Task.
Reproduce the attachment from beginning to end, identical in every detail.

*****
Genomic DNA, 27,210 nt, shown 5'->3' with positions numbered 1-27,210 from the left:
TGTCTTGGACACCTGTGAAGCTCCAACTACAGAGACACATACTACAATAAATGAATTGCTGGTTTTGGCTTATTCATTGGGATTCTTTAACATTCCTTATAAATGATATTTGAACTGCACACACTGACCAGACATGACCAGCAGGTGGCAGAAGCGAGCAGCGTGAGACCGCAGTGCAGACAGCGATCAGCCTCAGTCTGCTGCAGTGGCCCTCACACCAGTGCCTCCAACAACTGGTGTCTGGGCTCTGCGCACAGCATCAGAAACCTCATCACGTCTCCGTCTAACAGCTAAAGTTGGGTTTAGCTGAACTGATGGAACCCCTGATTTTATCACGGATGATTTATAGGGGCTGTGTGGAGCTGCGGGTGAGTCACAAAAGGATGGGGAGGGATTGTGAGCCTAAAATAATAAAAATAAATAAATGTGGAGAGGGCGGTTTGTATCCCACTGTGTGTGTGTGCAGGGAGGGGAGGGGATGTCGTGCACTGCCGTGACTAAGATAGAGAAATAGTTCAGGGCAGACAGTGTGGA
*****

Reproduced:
Genomic DNA, 27,210 nt, shown 5'->3' with positions numbered 1-27,210 from the left:
TGTCTTGGACACCTGTGAAGCTCCAACTACAGAGACACATACTACAATAAATGAATTGCTGGTTTTGGCTTATTCATTGGGATTCTTTAACATTCCTTATAAATGATATTTGAACTGCACACACTGACCAGACATGACCAGCAGGTGGCAGAAGCGAGCAGCGTGAGACCGCAGTGCAGACAGCGATCAGCCTCAGTCTGCTGCAGTGGCCCTCACACCAGTGCCTCCAACAACTGGTGTCTGGGCTCTGCGCACAGCATCAGAAACCTCATCACGTCTCCGTCTAACAGCTAAAGTTGGGTTTAGCTGAACTGATGGAACCCCTGATTTTATCACGGATGATTTATAGGGGCTGTGTGGAGCTGCGGGTGAGTCACAAAAGGATGGGGAGGGATTGTGAGCCTAAAATAATAAAAATAAATAAATGTGGAGAGGGCGGTTTGTATCCCACTGTGTGTGTGTGCAGGGAGGGGAGGGGATGTCGTGCACTGCCGTGACTAAGATAGAGAAATAGTTCAGGGCAGACAGTGTGGA